Schooled Reporting on education

Tax credits and school choice: A win-win duo?

Education | Republicans in Washington want to boost school choice, but some conservatives are wary
by Laura Edghill
Posted 3/06/19, 02:55 pm

U.S. Department of Education Secretary Betsy DeVos introduced a bold plan last week to offer $5 billion annually in tax credits that would expand school choice. Accompanying legislation sponsored by Sen. Ted Cruz, R-Texas, and Rep. Bradley Byrne, R-Ala., aims to give parents more choices for their children’s education without diverting funds from public schools.

“What’s missing in education today is at the core of what makes America truly great: freedom,” DeVos said. “Kids should be free to learn where and how it works for them.”

But Senate and House Democrats promptly dug in their heels, claiming the proposal undermines public education. Sen. Patty Murray of Washington, the top Democrat on the Senate Education Committee, vowed the legislation would be “dead on arrival.”

Opponents also claimed their constituents don’t want the program, but the results of a recent school choice poll showed that 67 percent of voters nationwide agree with the statement, “School choice gives the parents the right to use the tax dollars designated for their child’s education to send their child to the public or private school which best serves their needs.” When sorted by age group, a whopping 75 percent of millennials favored greater school choice.

Under the proposed federal plan, dubbed the “Education Freedom Scholarships and Opportunities Act,” donors could receive a dollar-for-dollar tax credit for gifts to qualifying school choice scholarship funds. States would decide which students were eligible for the funding, what educational opportunities to finance, and even whether to participate in the program at all. Educational opportunities could include private schools, apprenticeships, homeschooling, tutoring, virtual schools, and more.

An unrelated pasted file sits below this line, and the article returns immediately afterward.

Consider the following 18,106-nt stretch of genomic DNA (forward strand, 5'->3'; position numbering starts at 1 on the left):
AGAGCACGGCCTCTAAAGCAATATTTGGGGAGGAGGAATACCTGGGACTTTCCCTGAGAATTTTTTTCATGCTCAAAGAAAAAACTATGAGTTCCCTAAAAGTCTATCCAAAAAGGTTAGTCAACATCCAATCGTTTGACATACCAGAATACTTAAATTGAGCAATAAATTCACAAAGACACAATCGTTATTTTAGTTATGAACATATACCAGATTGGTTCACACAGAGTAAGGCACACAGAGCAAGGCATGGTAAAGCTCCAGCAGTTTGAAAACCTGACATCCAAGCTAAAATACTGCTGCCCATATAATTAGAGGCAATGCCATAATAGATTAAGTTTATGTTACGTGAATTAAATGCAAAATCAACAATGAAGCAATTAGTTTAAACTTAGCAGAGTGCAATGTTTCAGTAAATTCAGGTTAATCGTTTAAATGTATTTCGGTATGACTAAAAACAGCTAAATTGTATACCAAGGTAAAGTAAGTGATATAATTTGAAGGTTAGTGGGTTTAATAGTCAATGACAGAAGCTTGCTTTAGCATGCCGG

Eighteen states already have some type of scholarship plan, most of which target low-income or special-needs students. This proposal is the first of its kind at the federal level.

Critics of school choice claim tax credit plans are essentially backdoor vouchers, but the U.S. Supreme Court ruled in a 2010 case about Arizona’s program that tax credits are not the same as government spending or vouchers.

“When Arizona taxpayers choose to contribute to [scholarship organizations], they spend their own money, not money the state has collected,” Justice Anthony Kennedy wrote in the majority opinion for Arizona Christian School Tuition Organization v. Winn.

School choice proponents mostly welcomed the announcement, but Lindsey Burke and Adam Michel at The Heritage Foundation raised concerns that a federal program would open the door for unwelcome regulation: “A broad-based federal tax-credit scholarship program fundamentally goes in the wrong direction: It would expand, not shrink, federal intervention in K–12 education.”

Associated Press/Photo by Lynne Sladky Associated Press/Photo by Lynne Sladky Robert Runcie

Still at the helm

Broward County Public Schools Superintendent Robert Runcie survived a vote Tuesday that would have terminated his contract with the still-grieving Parkland, Fla., district. New Broward County School Board member Lori Alhadeff, the mother of a 14-year-old who died in last year’s mass shooting at the district’s Marjory Stoneman Douglas High School, requested the vote. Alhadeff claimed that Runcie “has a history of leadership failures.”

During the hourslong meeting, more than 80 community members stepped up to the microphone with comments, the overwhelming majority in support of Runcie. Supporters praised him for raising graduation rates, leading an academic rebirth, and providing strong and compassionate leadership in crisis. The handful of citizens who spoke out against Runcie cited concerns about the school’s academic performance compared with neighboring districts, as well as lapses in school safety prior to the Feb. 14, 2018, shooting that claimed the lives of 17 people.

“This has been a very difficult year, a very painful year,” school board member Patricia Good said. “I have seen firsthand how this superintendent has dealt with some very emotional and complex issues with this tragedy. No one has walked in his shoes.”

Following the 6-3 vote, Runcie addressed the gathered community, asking Alhadeff and the other victims’ parents to work together with him in forging a path forward.

“I have witnessed a lot of loss,” Runcie said. “Grief and anger can really test and wreck your spirit, but you can’t let it wreck your life.” —L.E.